This is the first major and systematic research study of mechanisms of mental health disorders in India, scientists involved in the project claim.
Bengaluru: Three Bengaluru-based institutions have joined hands to carry out what is seen as the largest mental health study in India.
They will work on an integrated approach to investigate the genetic and environmental factors contributing to mental disorders, a unique research given that similar studies have not been completed even by countries such as the UK and the US.
The study will focus on common disorders such as schizophrenia, bipolar disorder, OCD, Alzheimer’s among others and will involve nearly 4,500 people, ThePrint has learnt.
The collaboration by scientists from the National Centre for Biological Sciences, Institute for Stem Cell Biology and Regenerative Medicine (NCBS-inStem), and NIMHANS comes at a time when there is growing awareness in the country about the importance of mental health and how it affects our lives.
According to a 2014 health ministry survey, 13 per cent of India’s population is affected by some form of mental health and nearly 3 per cent are prone to neuropsychiatric diseases and mental disorders.
The project undertaken is called the Accelerator Programme for Discovery in Brain Disorders (ADBS). “This is the first major and systematic research study of mechanisms of mental health disorders in India,” Raghu Padinjat, coordinator of the programme and a professor at NCBS, told ThePrint.
ADBS’s primary objective is to integrate clinical medicine with basic research into mental illnesses. It has currently announced its largest study ever, involving nearly 4,500 people.
“A particularly unique feature of this study is that modern stem cell technology is being used to produce brain cells in a dish to study the underlying cellular and molecular defects in brain cells,” said Padinjat. This is called the ‘disease-in-a-dish’ model.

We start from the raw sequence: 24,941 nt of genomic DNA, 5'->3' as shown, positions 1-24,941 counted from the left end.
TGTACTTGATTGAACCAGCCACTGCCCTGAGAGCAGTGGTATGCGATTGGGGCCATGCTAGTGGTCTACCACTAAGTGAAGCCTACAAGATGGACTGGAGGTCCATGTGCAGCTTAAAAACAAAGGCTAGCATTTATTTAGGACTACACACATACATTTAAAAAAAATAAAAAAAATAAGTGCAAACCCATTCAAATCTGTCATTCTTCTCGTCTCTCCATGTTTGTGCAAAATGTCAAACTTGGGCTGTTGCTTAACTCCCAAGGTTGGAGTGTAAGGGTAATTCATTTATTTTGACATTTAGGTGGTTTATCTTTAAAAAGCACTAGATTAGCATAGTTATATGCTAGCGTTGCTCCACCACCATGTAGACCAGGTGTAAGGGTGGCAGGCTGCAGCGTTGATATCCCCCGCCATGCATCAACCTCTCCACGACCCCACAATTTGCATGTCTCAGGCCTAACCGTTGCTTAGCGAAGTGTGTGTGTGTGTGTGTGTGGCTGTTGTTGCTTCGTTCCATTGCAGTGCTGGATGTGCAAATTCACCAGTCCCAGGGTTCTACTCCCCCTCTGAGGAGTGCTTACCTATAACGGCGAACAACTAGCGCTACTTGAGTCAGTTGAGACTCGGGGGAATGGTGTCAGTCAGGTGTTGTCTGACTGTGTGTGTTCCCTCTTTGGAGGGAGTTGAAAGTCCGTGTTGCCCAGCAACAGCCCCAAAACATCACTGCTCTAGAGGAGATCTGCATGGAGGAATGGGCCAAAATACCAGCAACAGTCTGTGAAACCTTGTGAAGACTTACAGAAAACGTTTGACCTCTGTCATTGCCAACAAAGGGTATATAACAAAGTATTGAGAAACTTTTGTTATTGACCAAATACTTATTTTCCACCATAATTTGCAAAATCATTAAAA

There have been several new studies that are starting to show that a lot of mental disorders aren’t as independent of physiology as usually thought of. More and more studies seem to point to mental conditions actually stemming from genetic or environmental factors, prompting an increasing need for a study of this kind.
Large studies like these involve immense amounts of time, effort, and money. Thus, it is imperative to ensure that the plan is peer-reviewed and benchmarked to international standards before execution. Such studies are typically published before they are even undertaken, as an announcement of sorts.
What it will focus on
ADBS will focus on people affected by the five most common syndromes — schizophrenia, bipolar disorder, obsessive compulsive disorder, Alzheimer’s dementia, and substance use disorders. Patients’ families will be analysed for other affected relatives, and if any are found, the whole family will be invited to participate in the study. ADBS hopes to involve at least 300 families.
The team of scientists hopes to find variations in brain patterns, impairments in memory, grey matter (tissues that connect synapses or electrical connections in the brain) distribution volumes, white matter (tissues that connect grey matter parts with each other), and ability to focus and execute actions.
There will also be a number of controls added to the study — people with no family history of illnesses and matched with age and sex — whose DNA will also be studied alongside. The subjects would be examined every two years to monitor growth patterns.
The study hopes to be able to map the developmental paths psychiatric disorders take as well as create a comprehensive database about mental disorder connections.
“This study covers not merely the symptoms of distress and disease,” said Dr Sanjeev Jain, professor of psychiatry and molecular genetics, NIMHANS.
“It also provides data about biochemical, physiological, structural and functional imaging of the brain, genetic data, and cell cultures and neurons grown from re-programmed stem cells,” he added.
The UK and the US are currently undertaking research in the same field. “The data and the resources generated will be shareable,” clarified Jain. “This should enable more groups to get involved in researching the roots of mental illness.”
Editors note: The article was updated to correct the fact that the collaboration is between three institutes and not two. The error is regretted.